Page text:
Top Story: Some crazy things get said and done during an election season, and Pagans certainly haven’t been immune from that phenomenon this year, but this may take the cake. Washington, D.C., Republican congressional delegate candidate Missy Reilly Smith, in an interview with The Daily Caller, talks about using her candidacy as a way to air her anti-abortion views and lets slip some rather interesting opinions about Wicca.
“The more that you’re involved in this organization [Planned Parenthood] the more demonic you realize it is,” Smith said. “Many of the employees of Planned Parenthood and abortion mills, the actual killing centers, the employees are actual witches. They belong to Wiccan and there’s nothing more valuable to Satan than the blood of innocent babies.”
She also proclaims on her website that the Tea Party’s “number one mission” is to “end legalized child killing” which might come as a shock to the pro-choice Tea Partiers in the movement who are more concerned with taxes. While it’s shocking to hear any (supposedly) mainstream candidate say this about Wiccans, it’s actually a fairly common belief within the hardcore anti-abortion groups. Do a search for “the sacrament of abortion” on Google and you’ll see a near-obsession with an obscure book written by Ginette Paris in 1992 that discusses abortion as a sacred act, and uses the metaphor of the procedure being seen as a sacrifice to Artemis. This, along with other isolated comments by a former abortion practitioner, was pounced on as “proof” that Satanic Witches were behind the abortion industry. Various “insider” accounts still push the Wiccan abortionist meme today, putting Smith’s seemingly random outburst into context.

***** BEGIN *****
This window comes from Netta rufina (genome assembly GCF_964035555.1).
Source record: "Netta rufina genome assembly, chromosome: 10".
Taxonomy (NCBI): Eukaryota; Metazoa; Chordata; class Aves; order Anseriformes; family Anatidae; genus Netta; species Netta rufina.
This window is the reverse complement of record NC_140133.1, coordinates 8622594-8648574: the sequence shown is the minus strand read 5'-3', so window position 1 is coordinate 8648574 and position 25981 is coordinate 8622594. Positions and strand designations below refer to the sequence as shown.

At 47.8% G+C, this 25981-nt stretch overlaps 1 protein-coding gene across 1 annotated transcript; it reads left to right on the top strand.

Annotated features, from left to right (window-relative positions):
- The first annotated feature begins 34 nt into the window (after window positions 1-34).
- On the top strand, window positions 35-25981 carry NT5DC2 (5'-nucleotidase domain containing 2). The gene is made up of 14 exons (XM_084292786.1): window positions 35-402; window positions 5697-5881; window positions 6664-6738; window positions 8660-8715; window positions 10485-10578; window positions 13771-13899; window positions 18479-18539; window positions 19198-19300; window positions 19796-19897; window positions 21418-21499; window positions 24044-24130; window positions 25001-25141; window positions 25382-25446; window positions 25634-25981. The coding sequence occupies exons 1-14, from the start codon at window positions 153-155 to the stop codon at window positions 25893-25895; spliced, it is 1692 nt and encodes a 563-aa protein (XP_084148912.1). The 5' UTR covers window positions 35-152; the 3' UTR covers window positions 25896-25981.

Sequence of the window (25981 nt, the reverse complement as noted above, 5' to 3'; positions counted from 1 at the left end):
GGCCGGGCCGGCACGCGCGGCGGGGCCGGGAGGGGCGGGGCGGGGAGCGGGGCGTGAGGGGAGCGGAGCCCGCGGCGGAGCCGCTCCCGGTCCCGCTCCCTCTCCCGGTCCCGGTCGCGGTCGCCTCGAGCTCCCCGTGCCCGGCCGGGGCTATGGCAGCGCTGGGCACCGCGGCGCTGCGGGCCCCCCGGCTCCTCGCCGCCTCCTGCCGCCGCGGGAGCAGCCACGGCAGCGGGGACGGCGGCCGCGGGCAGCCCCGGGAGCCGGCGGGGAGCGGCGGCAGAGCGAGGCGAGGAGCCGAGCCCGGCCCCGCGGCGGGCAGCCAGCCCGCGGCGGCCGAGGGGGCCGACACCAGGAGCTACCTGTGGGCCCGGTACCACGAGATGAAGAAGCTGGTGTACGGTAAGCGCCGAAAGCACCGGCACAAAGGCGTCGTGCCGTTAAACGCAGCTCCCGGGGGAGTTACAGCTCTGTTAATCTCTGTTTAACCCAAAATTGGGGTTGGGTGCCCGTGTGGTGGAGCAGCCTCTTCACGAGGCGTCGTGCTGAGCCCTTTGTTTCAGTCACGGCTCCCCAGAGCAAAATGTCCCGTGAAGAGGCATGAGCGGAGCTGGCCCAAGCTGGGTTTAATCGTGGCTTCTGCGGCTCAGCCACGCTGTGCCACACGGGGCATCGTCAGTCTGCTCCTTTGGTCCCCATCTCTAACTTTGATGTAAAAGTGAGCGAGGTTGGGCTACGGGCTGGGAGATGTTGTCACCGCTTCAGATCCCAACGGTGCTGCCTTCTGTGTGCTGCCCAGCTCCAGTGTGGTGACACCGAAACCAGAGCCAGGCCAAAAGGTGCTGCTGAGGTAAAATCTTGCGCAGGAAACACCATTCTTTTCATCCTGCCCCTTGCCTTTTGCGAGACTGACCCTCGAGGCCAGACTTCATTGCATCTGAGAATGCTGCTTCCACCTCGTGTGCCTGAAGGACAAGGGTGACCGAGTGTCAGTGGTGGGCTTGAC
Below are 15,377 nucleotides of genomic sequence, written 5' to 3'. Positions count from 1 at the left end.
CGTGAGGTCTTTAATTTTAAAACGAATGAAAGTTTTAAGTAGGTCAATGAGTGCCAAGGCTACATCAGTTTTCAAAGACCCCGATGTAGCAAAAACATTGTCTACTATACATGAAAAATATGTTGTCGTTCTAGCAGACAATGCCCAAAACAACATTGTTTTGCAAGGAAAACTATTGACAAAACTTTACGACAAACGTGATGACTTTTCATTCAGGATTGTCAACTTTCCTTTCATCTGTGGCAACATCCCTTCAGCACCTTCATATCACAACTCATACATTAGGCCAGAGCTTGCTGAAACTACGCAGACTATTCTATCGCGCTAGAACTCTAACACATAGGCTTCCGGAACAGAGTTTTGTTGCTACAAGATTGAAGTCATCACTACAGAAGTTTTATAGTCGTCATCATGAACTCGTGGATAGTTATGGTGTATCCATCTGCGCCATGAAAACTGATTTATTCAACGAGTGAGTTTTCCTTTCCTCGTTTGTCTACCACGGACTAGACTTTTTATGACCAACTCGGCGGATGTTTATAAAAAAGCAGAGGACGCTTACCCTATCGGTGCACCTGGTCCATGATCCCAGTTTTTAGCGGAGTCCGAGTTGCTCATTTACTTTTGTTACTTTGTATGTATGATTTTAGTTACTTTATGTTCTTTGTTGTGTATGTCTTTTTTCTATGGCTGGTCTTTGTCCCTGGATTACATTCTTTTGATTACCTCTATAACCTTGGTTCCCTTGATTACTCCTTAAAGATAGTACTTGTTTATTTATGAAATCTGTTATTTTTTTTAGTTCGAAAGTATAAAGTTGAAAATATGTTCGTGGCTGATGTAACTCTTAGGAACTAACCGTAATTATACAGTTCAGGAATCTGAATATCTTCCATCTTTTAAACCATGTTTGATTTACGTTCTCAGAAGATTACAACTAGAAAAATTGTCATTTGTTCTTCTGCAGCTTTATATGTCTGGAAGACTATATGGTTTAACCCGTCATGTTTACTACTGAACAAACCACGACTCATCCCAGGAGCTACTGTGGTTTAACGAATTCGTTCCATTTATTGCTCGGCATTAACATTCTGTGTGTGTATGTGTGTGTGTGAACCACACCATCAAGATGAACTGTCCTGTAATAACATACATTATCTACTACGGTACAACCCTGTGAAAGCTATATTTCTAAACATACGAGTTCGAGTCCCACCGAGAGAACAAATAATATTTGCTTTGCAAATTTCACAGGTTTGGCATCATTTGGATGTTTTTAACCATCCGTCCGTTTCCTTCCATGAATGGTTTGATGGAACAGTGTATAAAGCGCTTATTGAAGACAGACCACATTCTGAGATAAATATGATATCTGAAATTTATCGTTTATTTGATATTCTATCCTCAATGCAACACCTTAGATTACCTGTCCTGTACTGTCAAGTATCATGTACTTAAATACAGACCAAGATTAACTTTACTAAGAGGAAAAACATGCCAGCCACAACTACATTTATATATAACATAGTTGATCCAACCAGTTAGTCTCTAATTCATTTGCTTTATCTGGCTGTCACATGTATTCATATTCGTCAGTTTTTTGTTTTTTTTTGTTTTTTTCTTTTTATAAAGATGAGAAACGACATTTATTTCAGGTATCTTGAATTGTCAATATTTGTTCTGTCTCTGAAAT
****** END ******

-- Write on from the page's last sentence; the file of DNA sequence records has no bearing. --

“Since then the Toledo, Ohio, abortion clinic where Abigail’s mother worked has moved to a new location, although it is still owned by the same woman, a Wiccan when Abigail knew her. Abigail’s mother has also moved on, so I don’t know if the nefarious practices and conditions Abigail observed are ongoing.”
Star Foster at Patheos.com has already expressed her disgust and anger at Smith’s slandering of Paganism in the interview, and I imagine more responses are being written as news of this slur spreads. It should be noted that Smith does not have the support of the Republican Party, despite having won the primary. It is also very unlikely that she’ll win (Democrats vastly outnumber Republicans in the District of Columbia). So, if anything, her candidacy should be a reminder of what the activist base of the anti-abortion movement believes about modern Paganism.
The Future of Pagan Lands: Pagan journalist Kathy Nance talks with acclaimed Pagan author and activist Starhawk during her visit to Diana’s Grove in Missouri; the key topic of discussion is the fact that Diana’s Grove is currently on the market, and how land prices and the current economy are calling into question the future of Pagan-owned retreats and sanctuaries.